As someone who lives in rural Pennsylvania, I’m very accustomed to farming. In fact, as I type this I’m looking out my window at a barn. I’ve always found farming interesting, but there is a reason why I write about video games instead of sowing fields. Farming is boring.
That’s why it might be surprising to see that Farming Simulator has been a very successful series for Swiss developer Giants Software. As a fan of other simulation titles, ranging from railroads to sports, I was looking forward to finding out what players enjoy from the series. Sadly, I didn’t.
As someone who grew up around farms, I can at the very least vouch for the authenticity of Farming Simulator 16‘s gameplay. Players will need to cultivate fields, sow seeds into the ground, and then wait for vegetables to grow so they can be harvested. It’s a pretty simple three-step process, but unless you have experience on a farm (or look at the digital manual) you’d have no clue about it.
Somehow Farming Simulator 16 doesn’t have a solid tutorial to teach players how to play. This is absolutely baffling, as every good simulation teaches players the game’s mechanics. Thankfully, as said above, the game is relatively simple, so some simple trial and error should teach players what to do.
And that’s pretty much the game. You sell the vegetables and plants that you harvest for money, which you then invest in other fields and machinery. Players can use the new machinery to do some more advanced work, such as forestry, but the game never requires you to do anything other than the simple three-step process to succeed.
Other than fields there are also grassland that you can manage. It’s basically the same exact process as the fields, but with mowing, using a tedder to make hay and then bailing it. The hay can then be given to different animals, such as cows, that will produce milk that can be sold. It’s the same exact process, just dressed up in a different way.
Occasionally, about every 5-10 minutes, the game will present players with a specific challenge. These are usually as simple as providing a specific type of product in a limited time frame or picking up some cargo, but they are a much needed change of pace. In previous games, players were able to turn up (or down) the frequency of these requests, but no such option is in the Vita version.
While it isn’t fully featured, the Vita version does play pretty well. Players can hire workers to control vehicles with a simple press of the down button, and a streamlined touch interface allows farmers to purchase machinery with ease. Driving vehicles feels solid, and they go at an appropriate, but annoyingly slow pace. If you’ve ever dreamt of driving 10 miles-per-hour down a road with a car honking behind you, then this is the game for you.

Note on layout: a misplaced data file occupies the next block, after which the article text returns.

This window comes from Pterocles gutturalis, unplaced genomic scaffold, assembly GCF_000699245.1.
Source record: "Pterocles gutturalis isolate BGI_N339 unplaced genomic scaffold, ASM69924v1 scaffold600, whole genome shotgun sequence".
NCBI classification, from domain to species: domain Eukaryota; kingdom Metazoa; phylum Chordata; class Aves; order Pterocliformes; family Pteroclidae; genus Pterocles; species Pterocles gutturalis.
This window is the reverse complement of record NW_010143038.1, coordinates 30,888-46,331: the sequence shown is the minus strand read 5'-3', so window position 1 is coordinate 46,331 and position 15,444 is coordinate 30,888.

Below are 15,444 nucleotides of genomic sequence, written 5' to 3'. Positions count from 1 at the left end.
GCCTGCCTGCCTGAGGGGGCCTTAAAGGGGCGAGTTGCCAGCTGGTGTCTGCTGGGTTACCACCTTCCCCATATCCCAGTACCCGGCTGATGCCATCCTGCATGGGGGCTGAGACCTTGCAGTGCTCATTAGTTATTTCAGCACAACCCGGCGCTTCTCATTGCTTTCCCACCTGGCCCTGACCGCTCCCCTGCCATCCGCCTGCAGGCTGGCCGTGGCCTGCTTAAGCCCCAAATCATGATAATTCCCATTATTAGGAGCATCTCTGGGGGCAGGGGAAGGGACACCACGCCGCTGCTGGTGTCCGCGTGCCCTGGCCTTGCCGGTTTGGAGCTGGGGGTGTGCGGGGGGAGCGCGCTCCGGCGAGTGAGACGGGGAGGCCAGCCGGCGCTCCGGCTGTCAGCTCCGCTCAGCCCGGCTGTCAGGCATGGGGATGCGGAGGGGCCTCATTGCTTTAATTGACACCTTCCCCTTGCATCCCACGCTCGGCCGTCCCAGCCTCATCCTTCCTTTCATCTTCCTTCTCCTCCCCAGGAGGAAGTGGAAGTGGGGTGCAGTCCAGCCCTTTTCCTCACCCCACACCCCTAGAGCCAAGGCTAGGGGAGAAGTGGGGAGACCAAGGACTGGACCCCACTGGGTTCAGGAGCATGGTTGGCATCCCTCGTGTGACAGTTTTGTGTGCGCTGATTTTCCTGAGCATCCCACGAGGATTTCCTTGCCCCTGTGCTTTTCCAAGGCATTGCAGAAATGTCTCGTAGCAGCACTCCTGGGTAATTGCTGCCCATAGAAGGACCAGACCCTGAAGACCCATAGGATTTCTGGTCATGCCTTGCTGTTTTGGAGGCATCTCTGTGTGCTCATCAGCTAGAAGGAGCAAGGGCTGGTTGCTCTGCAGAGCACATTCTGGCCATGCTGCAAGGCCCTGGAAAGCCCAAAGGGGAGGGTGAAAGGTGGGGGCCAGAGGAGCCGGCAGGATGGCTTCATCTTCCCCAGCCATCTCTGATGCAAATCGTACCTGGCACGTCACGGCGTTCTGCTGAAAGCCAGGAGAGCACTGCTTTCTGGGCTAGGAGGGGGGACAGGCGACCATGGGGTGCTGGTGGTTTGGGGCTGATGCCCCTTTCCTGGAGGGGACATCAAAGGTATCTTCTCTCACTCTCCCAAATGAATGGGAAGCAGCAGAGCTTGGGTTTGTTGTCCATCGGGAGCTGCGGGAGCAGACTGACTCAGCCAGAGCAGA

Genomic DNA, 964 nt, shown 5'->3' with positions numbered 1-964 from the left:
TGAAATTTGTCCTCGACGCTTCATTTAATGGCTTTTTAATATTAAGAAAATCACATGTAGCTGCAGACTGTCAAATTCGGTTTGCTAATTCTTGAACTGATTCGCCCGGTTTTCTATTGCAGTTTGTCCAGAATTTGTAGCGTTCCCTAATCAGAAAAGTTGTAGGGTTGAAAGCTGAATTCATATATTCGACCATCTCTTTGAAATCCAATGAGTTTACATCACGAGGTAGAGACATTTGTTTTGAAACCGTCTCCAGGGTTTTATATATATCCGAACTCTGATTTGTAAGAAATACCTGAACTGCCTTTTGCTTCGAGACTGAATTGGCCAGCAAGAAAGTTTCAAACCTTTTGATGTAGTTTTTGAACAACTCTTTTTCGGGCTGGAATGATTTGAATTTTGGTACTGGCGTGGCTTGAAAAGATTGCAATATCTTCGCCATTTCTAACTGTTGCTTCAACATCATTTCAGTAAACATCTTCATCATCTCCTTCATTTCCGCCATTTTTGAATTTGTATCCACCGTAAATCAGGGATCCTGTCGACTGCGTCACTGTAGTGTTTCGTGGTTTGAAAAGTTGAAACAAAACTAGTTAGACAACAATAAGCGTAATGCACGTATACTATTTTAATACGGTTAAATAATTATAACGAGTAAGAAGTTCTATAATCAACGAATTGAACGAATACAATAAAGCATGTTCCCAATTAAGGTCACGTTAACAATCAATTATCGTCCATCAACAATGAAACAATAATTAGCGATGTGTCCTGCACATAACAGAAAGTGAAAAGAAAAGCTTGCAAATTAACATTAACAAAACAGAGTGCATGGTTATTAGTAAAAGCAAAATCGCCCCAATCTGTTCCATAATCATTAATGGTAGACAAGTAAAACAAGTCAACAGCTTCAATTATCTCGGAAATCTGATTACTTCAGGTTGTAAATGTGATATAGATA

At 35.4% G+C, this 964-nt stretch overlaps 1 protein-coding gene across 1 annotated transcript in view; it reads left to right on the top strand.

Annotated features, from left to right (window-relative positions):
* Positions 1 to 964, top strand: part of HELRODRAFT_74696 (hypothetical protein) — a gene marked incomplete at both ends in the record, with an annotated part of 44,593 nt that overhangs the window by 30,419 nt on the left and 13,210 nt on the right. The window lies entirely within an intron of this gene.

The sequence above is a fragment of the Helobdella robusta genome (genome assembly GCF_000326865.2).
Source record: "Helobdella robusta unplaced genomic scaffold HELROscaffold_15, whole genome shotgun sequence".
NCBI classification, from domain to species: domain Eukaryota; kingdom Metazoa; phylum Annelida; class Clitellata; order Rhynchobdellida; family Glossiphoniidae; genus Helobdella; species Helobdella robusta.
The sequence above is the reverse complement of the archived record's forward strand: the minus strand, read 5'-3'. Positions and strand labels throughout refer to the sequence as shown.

Despite a decent base, Farming Simulator 16 has a major a flaw. Players have no option to adjust the game’s simulation speed. This makes the beginning of the game, where you start off with only three fields, extremely boring. I was forced to sit my Vita down, and wait several minutes for what to grow, as there was nothing else for me to do.
While you’ll eventually purchase so many fields to where you won’t be bored, it doesn’t make up for the fact that it’s missing a core simulation mechanic. Almost every simulation game has options to fast forward and slow down time. Without it, you can’t advance quickly or successfully micromanage.
The other problem with Farming Simulator 16 is that it just isn’t very fun. It’s a very simple simulation, as you’ll just repeatedly do the same three-step process with every field. Despite having a designated honk button, there just isn’t enough depth to virtual farming for it to capture the player’s imagination for hours on end.
It also doesn’t help that Farming Simulator 16 is an ugly game. In fact, it wouldn’t be a good looking game on the PSP, let alone the PlayStation Vita. Textures are of a low quality, the draw distance is hilariously bad, and you are forced to stare at watching ugly crops grow for hours on end.
Farming Simulator 16 accomplishes its goal of allowing you to manage a virtual farm, pretty well. But it sadly falls apart as a game due to the lack of options, as the Vita version is severely limited to console versions. It isn’t quite as boring as watching paint dry, but it will only hold your attention for as long as you want to watch grass grow.
Review code for Farming Simulator 16 provided by publisher. Reviewed on PlayStation Vita. For more information on scoring, please read our Review Policy here